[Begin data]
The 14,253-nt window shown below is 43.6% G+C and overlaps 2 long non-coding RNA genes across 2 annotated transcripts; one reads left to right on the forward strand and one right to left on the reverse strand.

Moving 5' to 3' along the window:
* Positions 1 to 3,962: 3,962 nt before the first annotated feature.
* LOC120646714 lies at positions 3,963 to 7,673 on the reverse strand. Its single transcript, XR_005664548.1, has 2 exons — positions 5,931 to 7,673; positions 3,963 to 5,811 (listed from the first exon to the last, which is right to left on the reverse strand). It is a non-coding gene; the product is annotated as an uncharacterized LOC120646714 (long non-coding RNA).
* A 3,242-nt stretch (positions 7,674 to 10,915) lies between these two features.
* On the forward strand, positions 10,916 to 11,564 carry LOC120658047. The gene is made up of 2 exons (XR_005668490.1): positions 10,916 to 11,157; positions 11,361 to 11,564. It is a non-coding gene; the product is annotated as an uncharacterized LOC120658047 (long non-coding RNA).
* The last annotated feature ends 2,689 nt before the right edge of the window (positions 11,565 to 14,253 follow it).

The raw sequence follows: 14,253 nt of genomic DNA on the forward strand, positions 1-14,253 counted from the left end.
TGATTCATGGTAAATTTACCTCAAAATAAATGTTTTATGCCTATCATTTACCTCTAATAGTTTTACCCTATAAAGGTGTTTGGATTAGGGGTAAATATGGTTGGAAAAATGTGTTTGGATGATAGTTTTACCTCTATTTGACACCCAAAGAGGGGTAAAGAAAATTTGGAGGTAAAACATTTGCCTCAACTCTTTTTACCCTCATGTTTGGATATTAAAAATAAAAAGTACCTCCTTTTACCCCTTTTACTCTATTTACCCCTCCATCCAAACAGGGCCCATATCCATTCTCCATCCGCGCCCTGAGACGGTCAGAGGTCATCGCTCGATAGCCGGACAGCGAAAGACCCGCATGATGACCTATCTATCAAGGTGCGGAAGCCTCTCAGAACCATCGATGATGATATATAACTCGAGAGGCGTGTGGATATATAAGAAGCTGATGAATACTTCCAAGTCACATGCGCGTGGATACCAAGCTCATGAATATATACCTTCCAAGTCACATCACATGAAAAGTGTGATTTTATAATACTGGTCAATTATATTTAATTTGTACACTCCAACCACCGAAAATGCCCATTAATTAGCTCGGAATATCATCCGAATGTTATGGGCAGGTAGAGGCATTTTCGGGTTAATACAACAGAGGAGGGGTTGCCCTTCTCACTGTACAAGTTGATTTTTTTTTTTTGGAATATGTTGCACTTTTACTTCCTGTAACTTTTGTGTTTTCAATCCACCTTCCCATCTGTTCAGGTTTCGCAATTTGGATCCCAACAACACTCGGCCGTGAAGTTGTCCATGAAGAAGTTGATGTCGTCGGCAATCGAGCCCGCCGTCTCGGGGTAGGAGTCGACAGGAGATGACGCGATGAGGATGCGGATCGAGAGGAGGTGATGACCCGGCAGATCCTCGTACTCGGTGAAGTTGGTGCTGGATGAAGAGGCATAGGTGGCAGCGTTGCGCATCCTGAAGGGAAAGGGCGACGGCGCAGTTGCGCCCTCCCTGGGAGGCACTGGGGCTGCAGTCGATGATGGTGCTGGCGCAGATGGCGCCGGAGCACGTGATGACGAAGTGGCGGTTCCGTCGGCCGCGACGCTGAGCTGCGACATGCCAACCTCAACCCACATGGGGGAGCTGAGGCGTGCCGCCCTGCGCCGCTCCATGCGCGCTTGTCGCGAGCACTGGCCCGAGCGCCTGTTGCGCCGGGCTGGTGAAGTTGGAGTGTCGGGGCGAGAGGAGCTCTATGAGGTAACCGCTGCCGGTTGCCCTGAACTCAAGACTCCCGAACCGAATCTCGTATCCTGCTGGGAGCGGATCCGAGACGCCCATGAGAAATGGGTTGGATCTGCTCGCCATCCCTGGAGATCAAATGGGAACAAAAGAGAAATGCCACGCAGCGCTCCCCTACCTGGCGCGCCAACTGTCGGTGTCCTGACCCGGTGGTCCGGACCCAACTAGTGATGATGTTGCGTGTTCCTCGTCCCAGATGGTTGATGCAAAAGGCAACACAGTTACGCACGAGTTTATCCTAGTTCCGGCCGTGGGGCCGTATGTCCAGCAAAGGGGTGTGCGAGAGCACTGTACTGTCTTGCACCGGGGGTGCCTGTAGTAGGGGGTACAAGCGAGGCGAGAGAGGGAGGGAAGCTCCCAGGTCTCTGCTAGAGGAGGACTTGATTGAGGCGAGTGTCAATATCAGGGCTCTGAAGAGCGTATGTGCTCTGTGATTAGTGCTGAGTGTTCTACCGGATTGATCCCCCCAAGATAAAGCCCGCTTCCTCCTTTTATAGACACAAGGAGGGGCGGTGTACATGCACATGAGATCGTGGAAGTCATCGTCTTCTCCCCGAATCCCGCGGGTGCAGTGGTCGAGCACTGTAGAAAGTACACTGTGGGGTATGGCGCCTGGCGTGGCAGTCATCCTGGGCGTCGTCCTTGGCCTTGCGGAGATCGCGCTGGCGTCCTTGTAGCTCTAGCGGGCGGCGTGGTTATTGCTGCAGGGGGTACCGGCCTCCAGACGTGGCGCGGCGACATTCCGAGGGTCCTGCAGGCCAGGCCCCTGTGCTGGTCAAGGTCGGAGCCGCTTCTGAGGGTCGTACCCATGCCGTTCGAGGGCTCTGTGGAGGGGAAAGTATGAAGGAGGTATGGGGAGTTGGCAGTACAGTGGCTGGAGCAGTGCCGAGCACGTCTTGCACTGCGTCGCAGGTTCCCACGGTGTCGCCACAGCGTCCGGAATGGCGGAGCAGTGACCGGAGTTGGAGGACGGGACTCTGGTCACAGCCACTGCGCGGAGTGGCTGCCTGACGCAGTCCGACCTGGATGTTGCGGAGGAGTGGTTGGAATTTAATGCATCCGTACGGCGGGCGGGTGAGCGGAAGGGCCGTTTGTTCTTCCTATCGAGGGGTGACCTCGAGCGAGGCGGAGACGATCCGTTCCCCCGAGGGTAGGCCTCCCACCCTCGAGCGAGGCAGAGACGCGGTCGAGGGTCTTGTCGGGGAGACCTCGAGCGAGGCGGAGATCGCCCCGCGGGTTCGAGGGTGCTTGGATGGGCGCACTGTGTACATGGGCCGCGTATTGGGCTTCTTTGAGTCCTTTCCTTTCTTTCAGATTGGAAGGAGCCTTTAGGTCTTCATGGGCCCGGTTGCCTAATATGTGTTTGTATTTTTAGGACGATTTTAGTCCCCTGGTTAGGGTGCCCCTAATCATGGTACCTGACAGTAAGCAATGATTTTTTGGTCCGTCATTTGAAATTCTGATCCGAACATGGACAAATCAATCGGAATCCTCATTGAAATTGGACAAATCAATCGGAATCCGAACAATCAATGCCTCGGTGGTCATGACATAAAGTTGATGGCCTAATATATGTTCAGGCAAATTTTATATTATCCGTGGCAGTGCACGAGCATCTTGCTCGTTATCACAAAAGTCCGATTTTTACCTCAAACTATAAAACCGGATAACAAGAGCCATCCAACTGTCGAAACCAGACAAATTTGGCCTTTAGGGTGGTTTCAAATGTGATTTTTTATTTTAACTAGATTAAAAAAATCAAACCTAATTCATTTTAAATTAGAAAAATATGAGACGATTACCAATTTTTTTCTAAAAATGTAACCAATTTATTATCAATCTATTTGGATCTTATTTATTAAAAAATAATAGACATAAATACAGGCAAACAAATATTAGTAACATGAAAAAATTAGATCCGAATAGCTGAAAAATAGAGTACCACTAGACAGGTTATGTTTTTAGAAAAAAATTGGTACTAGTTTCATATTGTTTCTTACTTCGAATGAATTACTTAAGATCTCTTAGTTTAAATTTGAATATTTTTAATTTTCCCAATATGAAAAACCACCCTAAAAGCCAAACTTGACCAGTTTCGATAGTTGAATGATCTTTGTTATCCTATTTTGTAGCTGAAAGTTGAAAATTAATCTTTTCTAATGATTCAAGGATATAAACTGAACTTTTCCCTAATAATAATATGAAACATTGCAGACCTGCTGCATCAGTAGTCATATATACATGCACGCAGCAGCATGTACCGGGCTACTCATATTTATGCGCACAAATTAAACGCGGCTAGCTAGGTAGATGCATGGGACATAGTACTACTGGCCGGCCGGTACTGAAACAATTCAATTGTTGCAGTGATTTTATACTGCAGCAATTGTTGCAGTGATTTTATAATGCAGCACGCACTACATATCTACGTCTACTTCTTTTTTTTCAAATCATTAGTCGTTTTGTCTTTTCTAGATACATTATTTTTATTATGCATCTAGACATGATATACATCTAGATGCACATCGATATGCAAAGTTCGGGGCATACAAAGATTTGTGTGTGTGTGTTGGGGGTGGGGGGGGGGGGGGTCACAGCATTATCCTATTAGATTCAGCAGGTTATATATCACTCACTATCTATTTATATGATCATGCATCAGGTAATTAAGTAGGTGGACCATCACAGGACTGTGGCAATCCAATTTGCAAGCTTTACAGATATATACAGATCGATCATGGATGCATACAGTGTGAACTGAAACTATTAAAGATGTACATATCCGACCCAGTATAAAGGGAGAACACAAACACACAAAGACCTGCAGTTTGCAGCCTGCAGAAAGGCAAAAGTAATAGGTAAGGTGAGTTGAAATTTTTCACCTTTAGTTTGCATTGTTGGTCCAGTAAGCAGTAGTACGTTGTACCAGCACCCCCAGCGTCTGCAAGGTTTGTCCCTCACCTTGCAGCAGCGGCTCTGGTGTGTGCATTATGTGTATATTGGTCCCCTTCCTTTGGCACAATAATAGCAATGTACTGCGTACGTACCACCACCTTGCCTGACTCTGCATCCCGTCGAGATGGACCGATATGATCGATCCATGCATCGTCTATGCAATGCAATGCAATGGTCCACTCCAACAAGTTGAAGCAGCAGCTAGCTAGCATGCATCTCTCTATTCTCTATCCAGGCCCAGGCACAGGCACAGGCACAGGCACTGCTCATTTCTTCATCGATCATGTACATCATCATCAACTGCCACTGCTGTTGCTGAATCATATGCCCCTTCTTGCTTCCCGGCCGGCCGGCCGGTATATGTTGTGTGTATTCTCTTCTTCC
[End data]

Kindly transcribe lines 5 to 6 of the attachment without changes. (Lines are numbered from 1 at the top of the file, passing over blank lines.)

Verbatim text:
* A 3,242-nt stretch (positions 7,674 to 10,915) lies between these two features.
* On the forward strand, positions 10,916 to 11,564 carry LOC120658047. The gene is made up of 2 exons (XR_005668490.1): positions 10,916 to 11,157; positions 11,361 to 11,564. It is a non-coding gene; the product is annotated as an uncharacterized LOC120658047 (long non-coding RNA).